The Big Story: Shut the stable door
This was Indian Prime Minister Narendra Modi in January 2018 at the World Economic Forum in Davos:
“Forces of protectionism are raising their head against globalisation. Their intention is not only to avoid globalisation themselves but also to reverse its natural flow. The result of all this is that we get to witness new types of tariff and non-tariff barriers…
Many countries are becoming inward-focused and globalisation is shrinking and such tendencies can’t be considered lesser risk than terrorism or climate change.”
And this was Modi on May 31, 2020, in his monthly Mann ki Baat radio address:
“One of our friends from Bihar, Shriman Himanshu has written to me on the Namo App that he dreams of the day when India reduces imports to the bare minimum…be it the import of petrol, diesel, fuels, electronic items, urea or even edible oils.
I understand his sentiments. There are many products that find their way into the country from outside resulting in wasteful expenditure on part of the honest tax payers. Their substitutes can easily be manufactured in India.”
In 2018, Modi compared protectionism to terrorism. In 2020, he speaks of reducing imports to “the bare minimum” and refers to self-reliance over and over in his speeches.
How do you bridge this gap?
One answer might be the coronavirus crisis. After all, global supply chains have been shattered by national lockdowns to prevent the spread of Covid-19, prompting many countries to reconsider their reliance on goods that arrive from elsewhere.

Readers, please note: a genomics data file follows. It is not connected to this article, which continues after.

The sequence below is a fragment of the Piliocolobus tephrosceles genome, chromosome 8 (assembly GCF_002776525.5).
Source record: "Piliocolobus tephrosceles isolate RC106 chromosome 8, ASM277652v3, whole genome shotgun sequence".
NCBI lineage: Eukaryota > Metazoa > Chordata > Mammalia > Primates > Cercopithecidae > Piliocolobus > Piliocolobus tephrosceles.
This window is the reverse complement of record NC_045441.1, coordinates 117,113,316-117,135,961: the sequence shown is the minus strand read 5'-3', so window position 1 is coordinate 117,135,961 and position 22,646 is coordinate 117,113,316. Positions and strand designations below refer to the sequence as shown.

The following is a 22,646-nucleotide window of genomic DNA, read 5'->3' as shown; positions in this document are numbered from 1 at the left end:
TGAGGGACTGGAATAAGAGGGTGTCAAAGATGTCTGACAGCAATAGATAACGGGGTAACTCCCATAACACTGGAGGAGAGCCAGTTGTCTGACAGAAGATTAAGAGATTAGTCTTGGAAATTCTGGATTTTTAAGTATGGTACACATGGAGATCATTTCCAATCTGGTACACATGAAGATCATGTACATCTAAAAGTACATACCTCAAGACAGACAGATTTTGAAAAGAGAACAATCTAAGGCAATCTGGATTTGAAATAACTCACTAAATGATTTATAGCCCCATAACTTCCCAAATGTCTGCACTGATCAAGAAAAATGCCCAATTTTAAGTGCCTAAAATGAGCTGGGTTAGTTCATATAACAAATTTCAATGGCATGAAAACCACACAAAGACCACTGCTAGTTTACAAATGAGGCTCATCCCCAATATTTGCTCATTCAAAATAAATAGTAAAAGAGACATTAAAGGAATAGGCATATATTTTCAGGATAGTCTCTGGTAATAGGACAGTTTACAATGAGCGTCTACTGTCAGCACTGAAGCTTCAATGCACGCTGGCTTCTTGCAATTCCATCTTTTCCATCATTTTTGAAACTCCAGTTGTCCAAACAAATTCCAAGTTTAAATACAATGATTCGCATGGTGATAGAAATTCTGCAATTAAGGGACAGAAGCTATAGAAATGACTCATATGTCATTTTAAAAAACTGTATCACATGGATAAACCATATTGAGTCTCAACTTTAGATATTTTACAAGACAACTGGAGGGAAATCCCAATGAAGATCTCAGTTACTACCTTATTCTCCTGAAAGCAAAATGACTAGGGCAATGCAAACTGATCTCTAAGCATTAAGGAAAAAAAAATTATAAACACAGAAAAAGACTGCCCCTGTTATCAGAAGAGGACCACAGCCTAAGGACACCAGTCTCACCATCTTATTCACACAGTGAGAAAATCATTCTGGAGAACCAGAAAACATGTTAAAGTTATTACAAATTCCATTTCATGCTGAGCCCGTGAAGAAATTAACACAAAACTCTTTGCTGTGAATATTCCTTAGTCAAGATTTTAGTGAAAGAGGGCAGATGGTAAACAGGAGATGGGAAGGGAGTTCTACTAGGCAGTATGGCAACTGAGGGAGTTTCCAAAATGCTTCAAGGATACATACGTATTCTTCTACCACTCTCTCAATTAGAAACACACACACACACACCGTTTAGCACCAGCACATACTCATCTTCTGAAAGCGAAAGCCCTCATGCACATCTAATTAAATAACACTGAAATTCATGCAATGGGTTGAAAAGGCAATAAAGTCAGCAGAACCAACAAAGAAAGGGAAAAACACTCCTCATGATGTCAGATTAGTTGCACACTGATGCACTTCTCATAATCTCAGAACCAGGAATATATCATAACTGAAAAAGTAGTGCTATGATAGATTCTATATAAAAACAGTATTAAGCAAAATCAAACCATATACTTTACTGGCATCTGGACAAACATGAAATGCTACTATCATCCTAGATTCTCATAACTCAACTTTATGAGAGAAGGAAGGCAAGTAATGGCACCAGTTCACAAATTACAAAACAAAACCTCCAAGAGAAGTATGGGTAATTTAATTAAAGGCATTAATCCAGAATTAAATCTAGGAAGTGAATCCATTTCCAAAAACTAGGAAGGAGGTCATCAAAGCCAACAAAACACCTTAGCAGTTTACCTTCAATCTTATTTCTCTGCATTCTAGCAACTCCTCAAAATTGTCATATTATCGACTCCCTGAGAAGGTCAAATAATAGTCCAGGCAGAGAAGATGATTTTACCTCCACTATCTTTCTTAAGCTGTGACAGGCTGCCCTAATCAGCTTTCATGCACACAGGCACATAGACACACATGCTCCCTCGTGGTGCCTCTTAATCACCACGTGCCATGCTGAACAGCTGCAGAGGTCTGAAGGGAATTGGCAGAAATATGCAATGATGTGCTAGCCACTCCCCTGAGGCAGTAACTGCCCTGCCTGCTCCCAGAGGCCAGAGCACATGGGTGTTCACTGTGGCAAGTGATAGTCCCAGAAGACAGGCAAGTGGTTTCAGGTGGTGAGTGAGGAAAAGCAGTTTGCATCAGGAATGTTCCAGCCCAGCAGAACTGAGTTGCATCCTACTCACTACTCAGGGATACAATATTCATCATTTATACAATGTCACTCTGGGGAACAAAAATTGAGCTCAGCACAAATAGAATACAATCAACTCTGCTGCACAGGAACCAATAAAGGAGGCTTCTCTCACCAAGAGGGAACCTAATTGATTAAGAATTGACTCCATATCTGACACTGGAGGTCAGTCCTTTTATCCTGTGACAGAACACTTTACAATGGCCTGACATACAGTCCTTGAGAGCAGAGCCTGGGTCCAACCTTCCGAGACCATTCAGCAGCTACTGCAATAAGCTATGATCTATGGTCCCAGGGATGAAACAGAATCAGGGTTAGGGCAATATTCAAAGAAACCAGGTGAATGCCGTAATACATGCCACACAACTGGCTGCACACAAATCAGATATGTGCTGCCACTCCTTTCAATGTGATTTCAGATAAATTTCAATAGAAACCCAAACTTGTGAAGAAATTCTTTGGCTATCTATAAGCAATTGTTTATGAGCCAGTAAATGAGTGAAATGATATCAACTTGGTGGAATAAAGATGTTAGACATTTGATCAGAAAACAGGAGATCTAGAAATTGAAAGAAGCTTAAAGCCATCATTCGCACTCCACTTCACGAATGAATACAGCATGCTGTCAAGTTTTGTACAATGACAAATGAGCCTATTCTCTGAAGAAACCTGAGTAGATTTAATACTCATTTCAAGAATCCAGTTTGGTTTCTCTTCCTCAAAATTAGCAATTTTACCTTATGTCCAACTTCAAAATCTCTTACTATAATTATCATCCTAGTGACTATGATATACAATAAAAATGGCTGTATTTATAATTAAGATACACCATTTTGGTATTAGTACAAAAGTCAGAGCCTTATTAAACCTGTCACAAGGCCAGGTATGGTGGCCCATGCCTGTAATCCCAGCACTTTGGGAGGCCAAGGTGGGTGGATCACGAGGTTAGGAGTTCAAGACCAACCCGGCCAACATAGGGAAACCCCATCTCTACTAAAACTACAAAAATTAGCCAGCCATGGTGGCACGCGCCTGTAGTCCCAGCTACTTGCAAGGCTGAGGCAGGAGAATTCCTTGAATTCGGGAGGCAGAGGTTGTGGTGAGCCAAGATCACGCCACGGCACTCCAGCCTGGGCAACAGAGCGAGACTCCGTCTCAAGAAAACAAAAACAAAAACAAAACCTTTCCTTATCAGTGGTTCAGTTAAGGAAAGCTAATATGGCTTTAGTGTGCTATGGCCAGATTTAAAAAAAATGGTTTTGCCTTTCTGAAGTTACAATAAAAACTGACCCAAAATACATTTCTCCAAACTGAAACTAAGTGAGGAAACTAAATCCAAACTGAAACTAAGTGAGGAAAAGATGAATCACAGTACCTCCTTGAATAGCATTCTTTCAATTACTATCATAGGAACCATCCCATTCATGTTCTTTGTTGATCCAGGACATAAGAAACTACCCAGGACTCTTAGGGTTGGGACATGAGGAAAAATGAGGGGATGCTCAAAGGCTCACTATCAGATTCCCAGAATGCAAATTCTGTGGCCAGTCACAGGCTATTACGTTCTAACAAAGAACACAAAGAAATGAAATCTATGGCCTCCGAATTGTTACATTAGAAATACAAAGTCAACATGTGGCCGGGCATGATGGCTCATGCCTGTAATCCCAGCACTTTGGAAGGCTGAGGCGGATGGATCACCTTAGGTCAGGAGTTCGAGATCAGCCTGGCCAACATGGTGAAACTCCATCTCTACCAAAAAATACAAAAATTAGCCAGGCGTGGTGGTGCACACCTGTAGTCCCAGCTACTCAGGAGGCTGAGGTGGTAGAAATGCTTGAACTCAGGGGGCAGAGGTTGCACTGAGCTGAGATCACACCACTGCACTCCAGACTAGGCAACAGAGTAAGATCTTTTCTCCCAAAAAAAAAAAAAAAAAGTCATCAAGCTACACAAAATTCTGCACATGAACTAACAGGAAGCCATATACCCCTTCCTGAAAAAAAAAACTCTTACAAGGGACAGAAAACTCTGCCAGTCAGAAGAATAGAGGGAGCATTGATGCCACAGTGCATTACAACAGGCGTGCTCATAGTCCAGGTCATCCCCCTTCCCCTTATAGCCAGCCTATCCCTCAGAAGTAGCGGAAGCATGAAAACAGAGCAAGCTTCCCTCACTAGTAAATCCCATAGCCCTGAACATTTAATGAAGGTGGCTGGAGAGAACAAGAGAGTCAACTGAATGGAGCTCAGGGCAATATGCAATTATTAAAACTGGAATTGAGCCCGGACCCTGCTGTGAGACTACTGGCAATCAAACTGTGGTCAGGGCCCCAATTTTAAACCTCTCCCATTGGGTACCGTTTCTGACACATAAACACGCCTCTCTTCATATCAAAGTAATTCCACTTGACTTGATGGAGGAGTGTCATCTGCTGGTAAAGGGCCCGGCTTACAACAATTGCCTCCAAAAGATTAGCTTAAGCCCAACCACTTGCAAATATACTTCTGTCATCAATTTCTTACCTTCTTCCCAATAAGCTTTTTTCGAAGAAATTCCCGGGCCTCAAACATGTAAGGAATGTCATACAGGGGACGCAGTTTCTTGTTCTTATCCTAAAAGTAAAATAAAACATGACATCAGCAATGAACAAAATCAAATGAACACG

But sample these news stories from well before there was any concern about a global pandemic:
February 2018, a month after Modi’s Davos speech: “This month [Modi’s] government raised tariffs on nearly 50 product groups, from clocks and kites to TV and auto components. The measures follow new duties imposed in December on electronic goods such as mobile phones and microwave ovens.”
September 2018, after more tariff increases: Central government working on import substitution policy, says Union Minister Nitin Gadkari.
November 2019, after even more duties raised in the Budget: India decides not to join Regional Comprehensive Economic Partnership trade bloc, Modi says his conscience did not permit him to sign pact.
February 2020: “The government has proposed to amend the Customs Act to give it wide powers to ban imports and exports of goods that may hurt the local economy, clearing the way for it to bar imports of cheap toys and firecrackers from China.”
We described this raising of trade barriers as one of the three risky moves that India seemed to be taking when Finance Minister Nirmala Sitharaman presented the budget for 2020 in February, again, before the virus had become a global threat.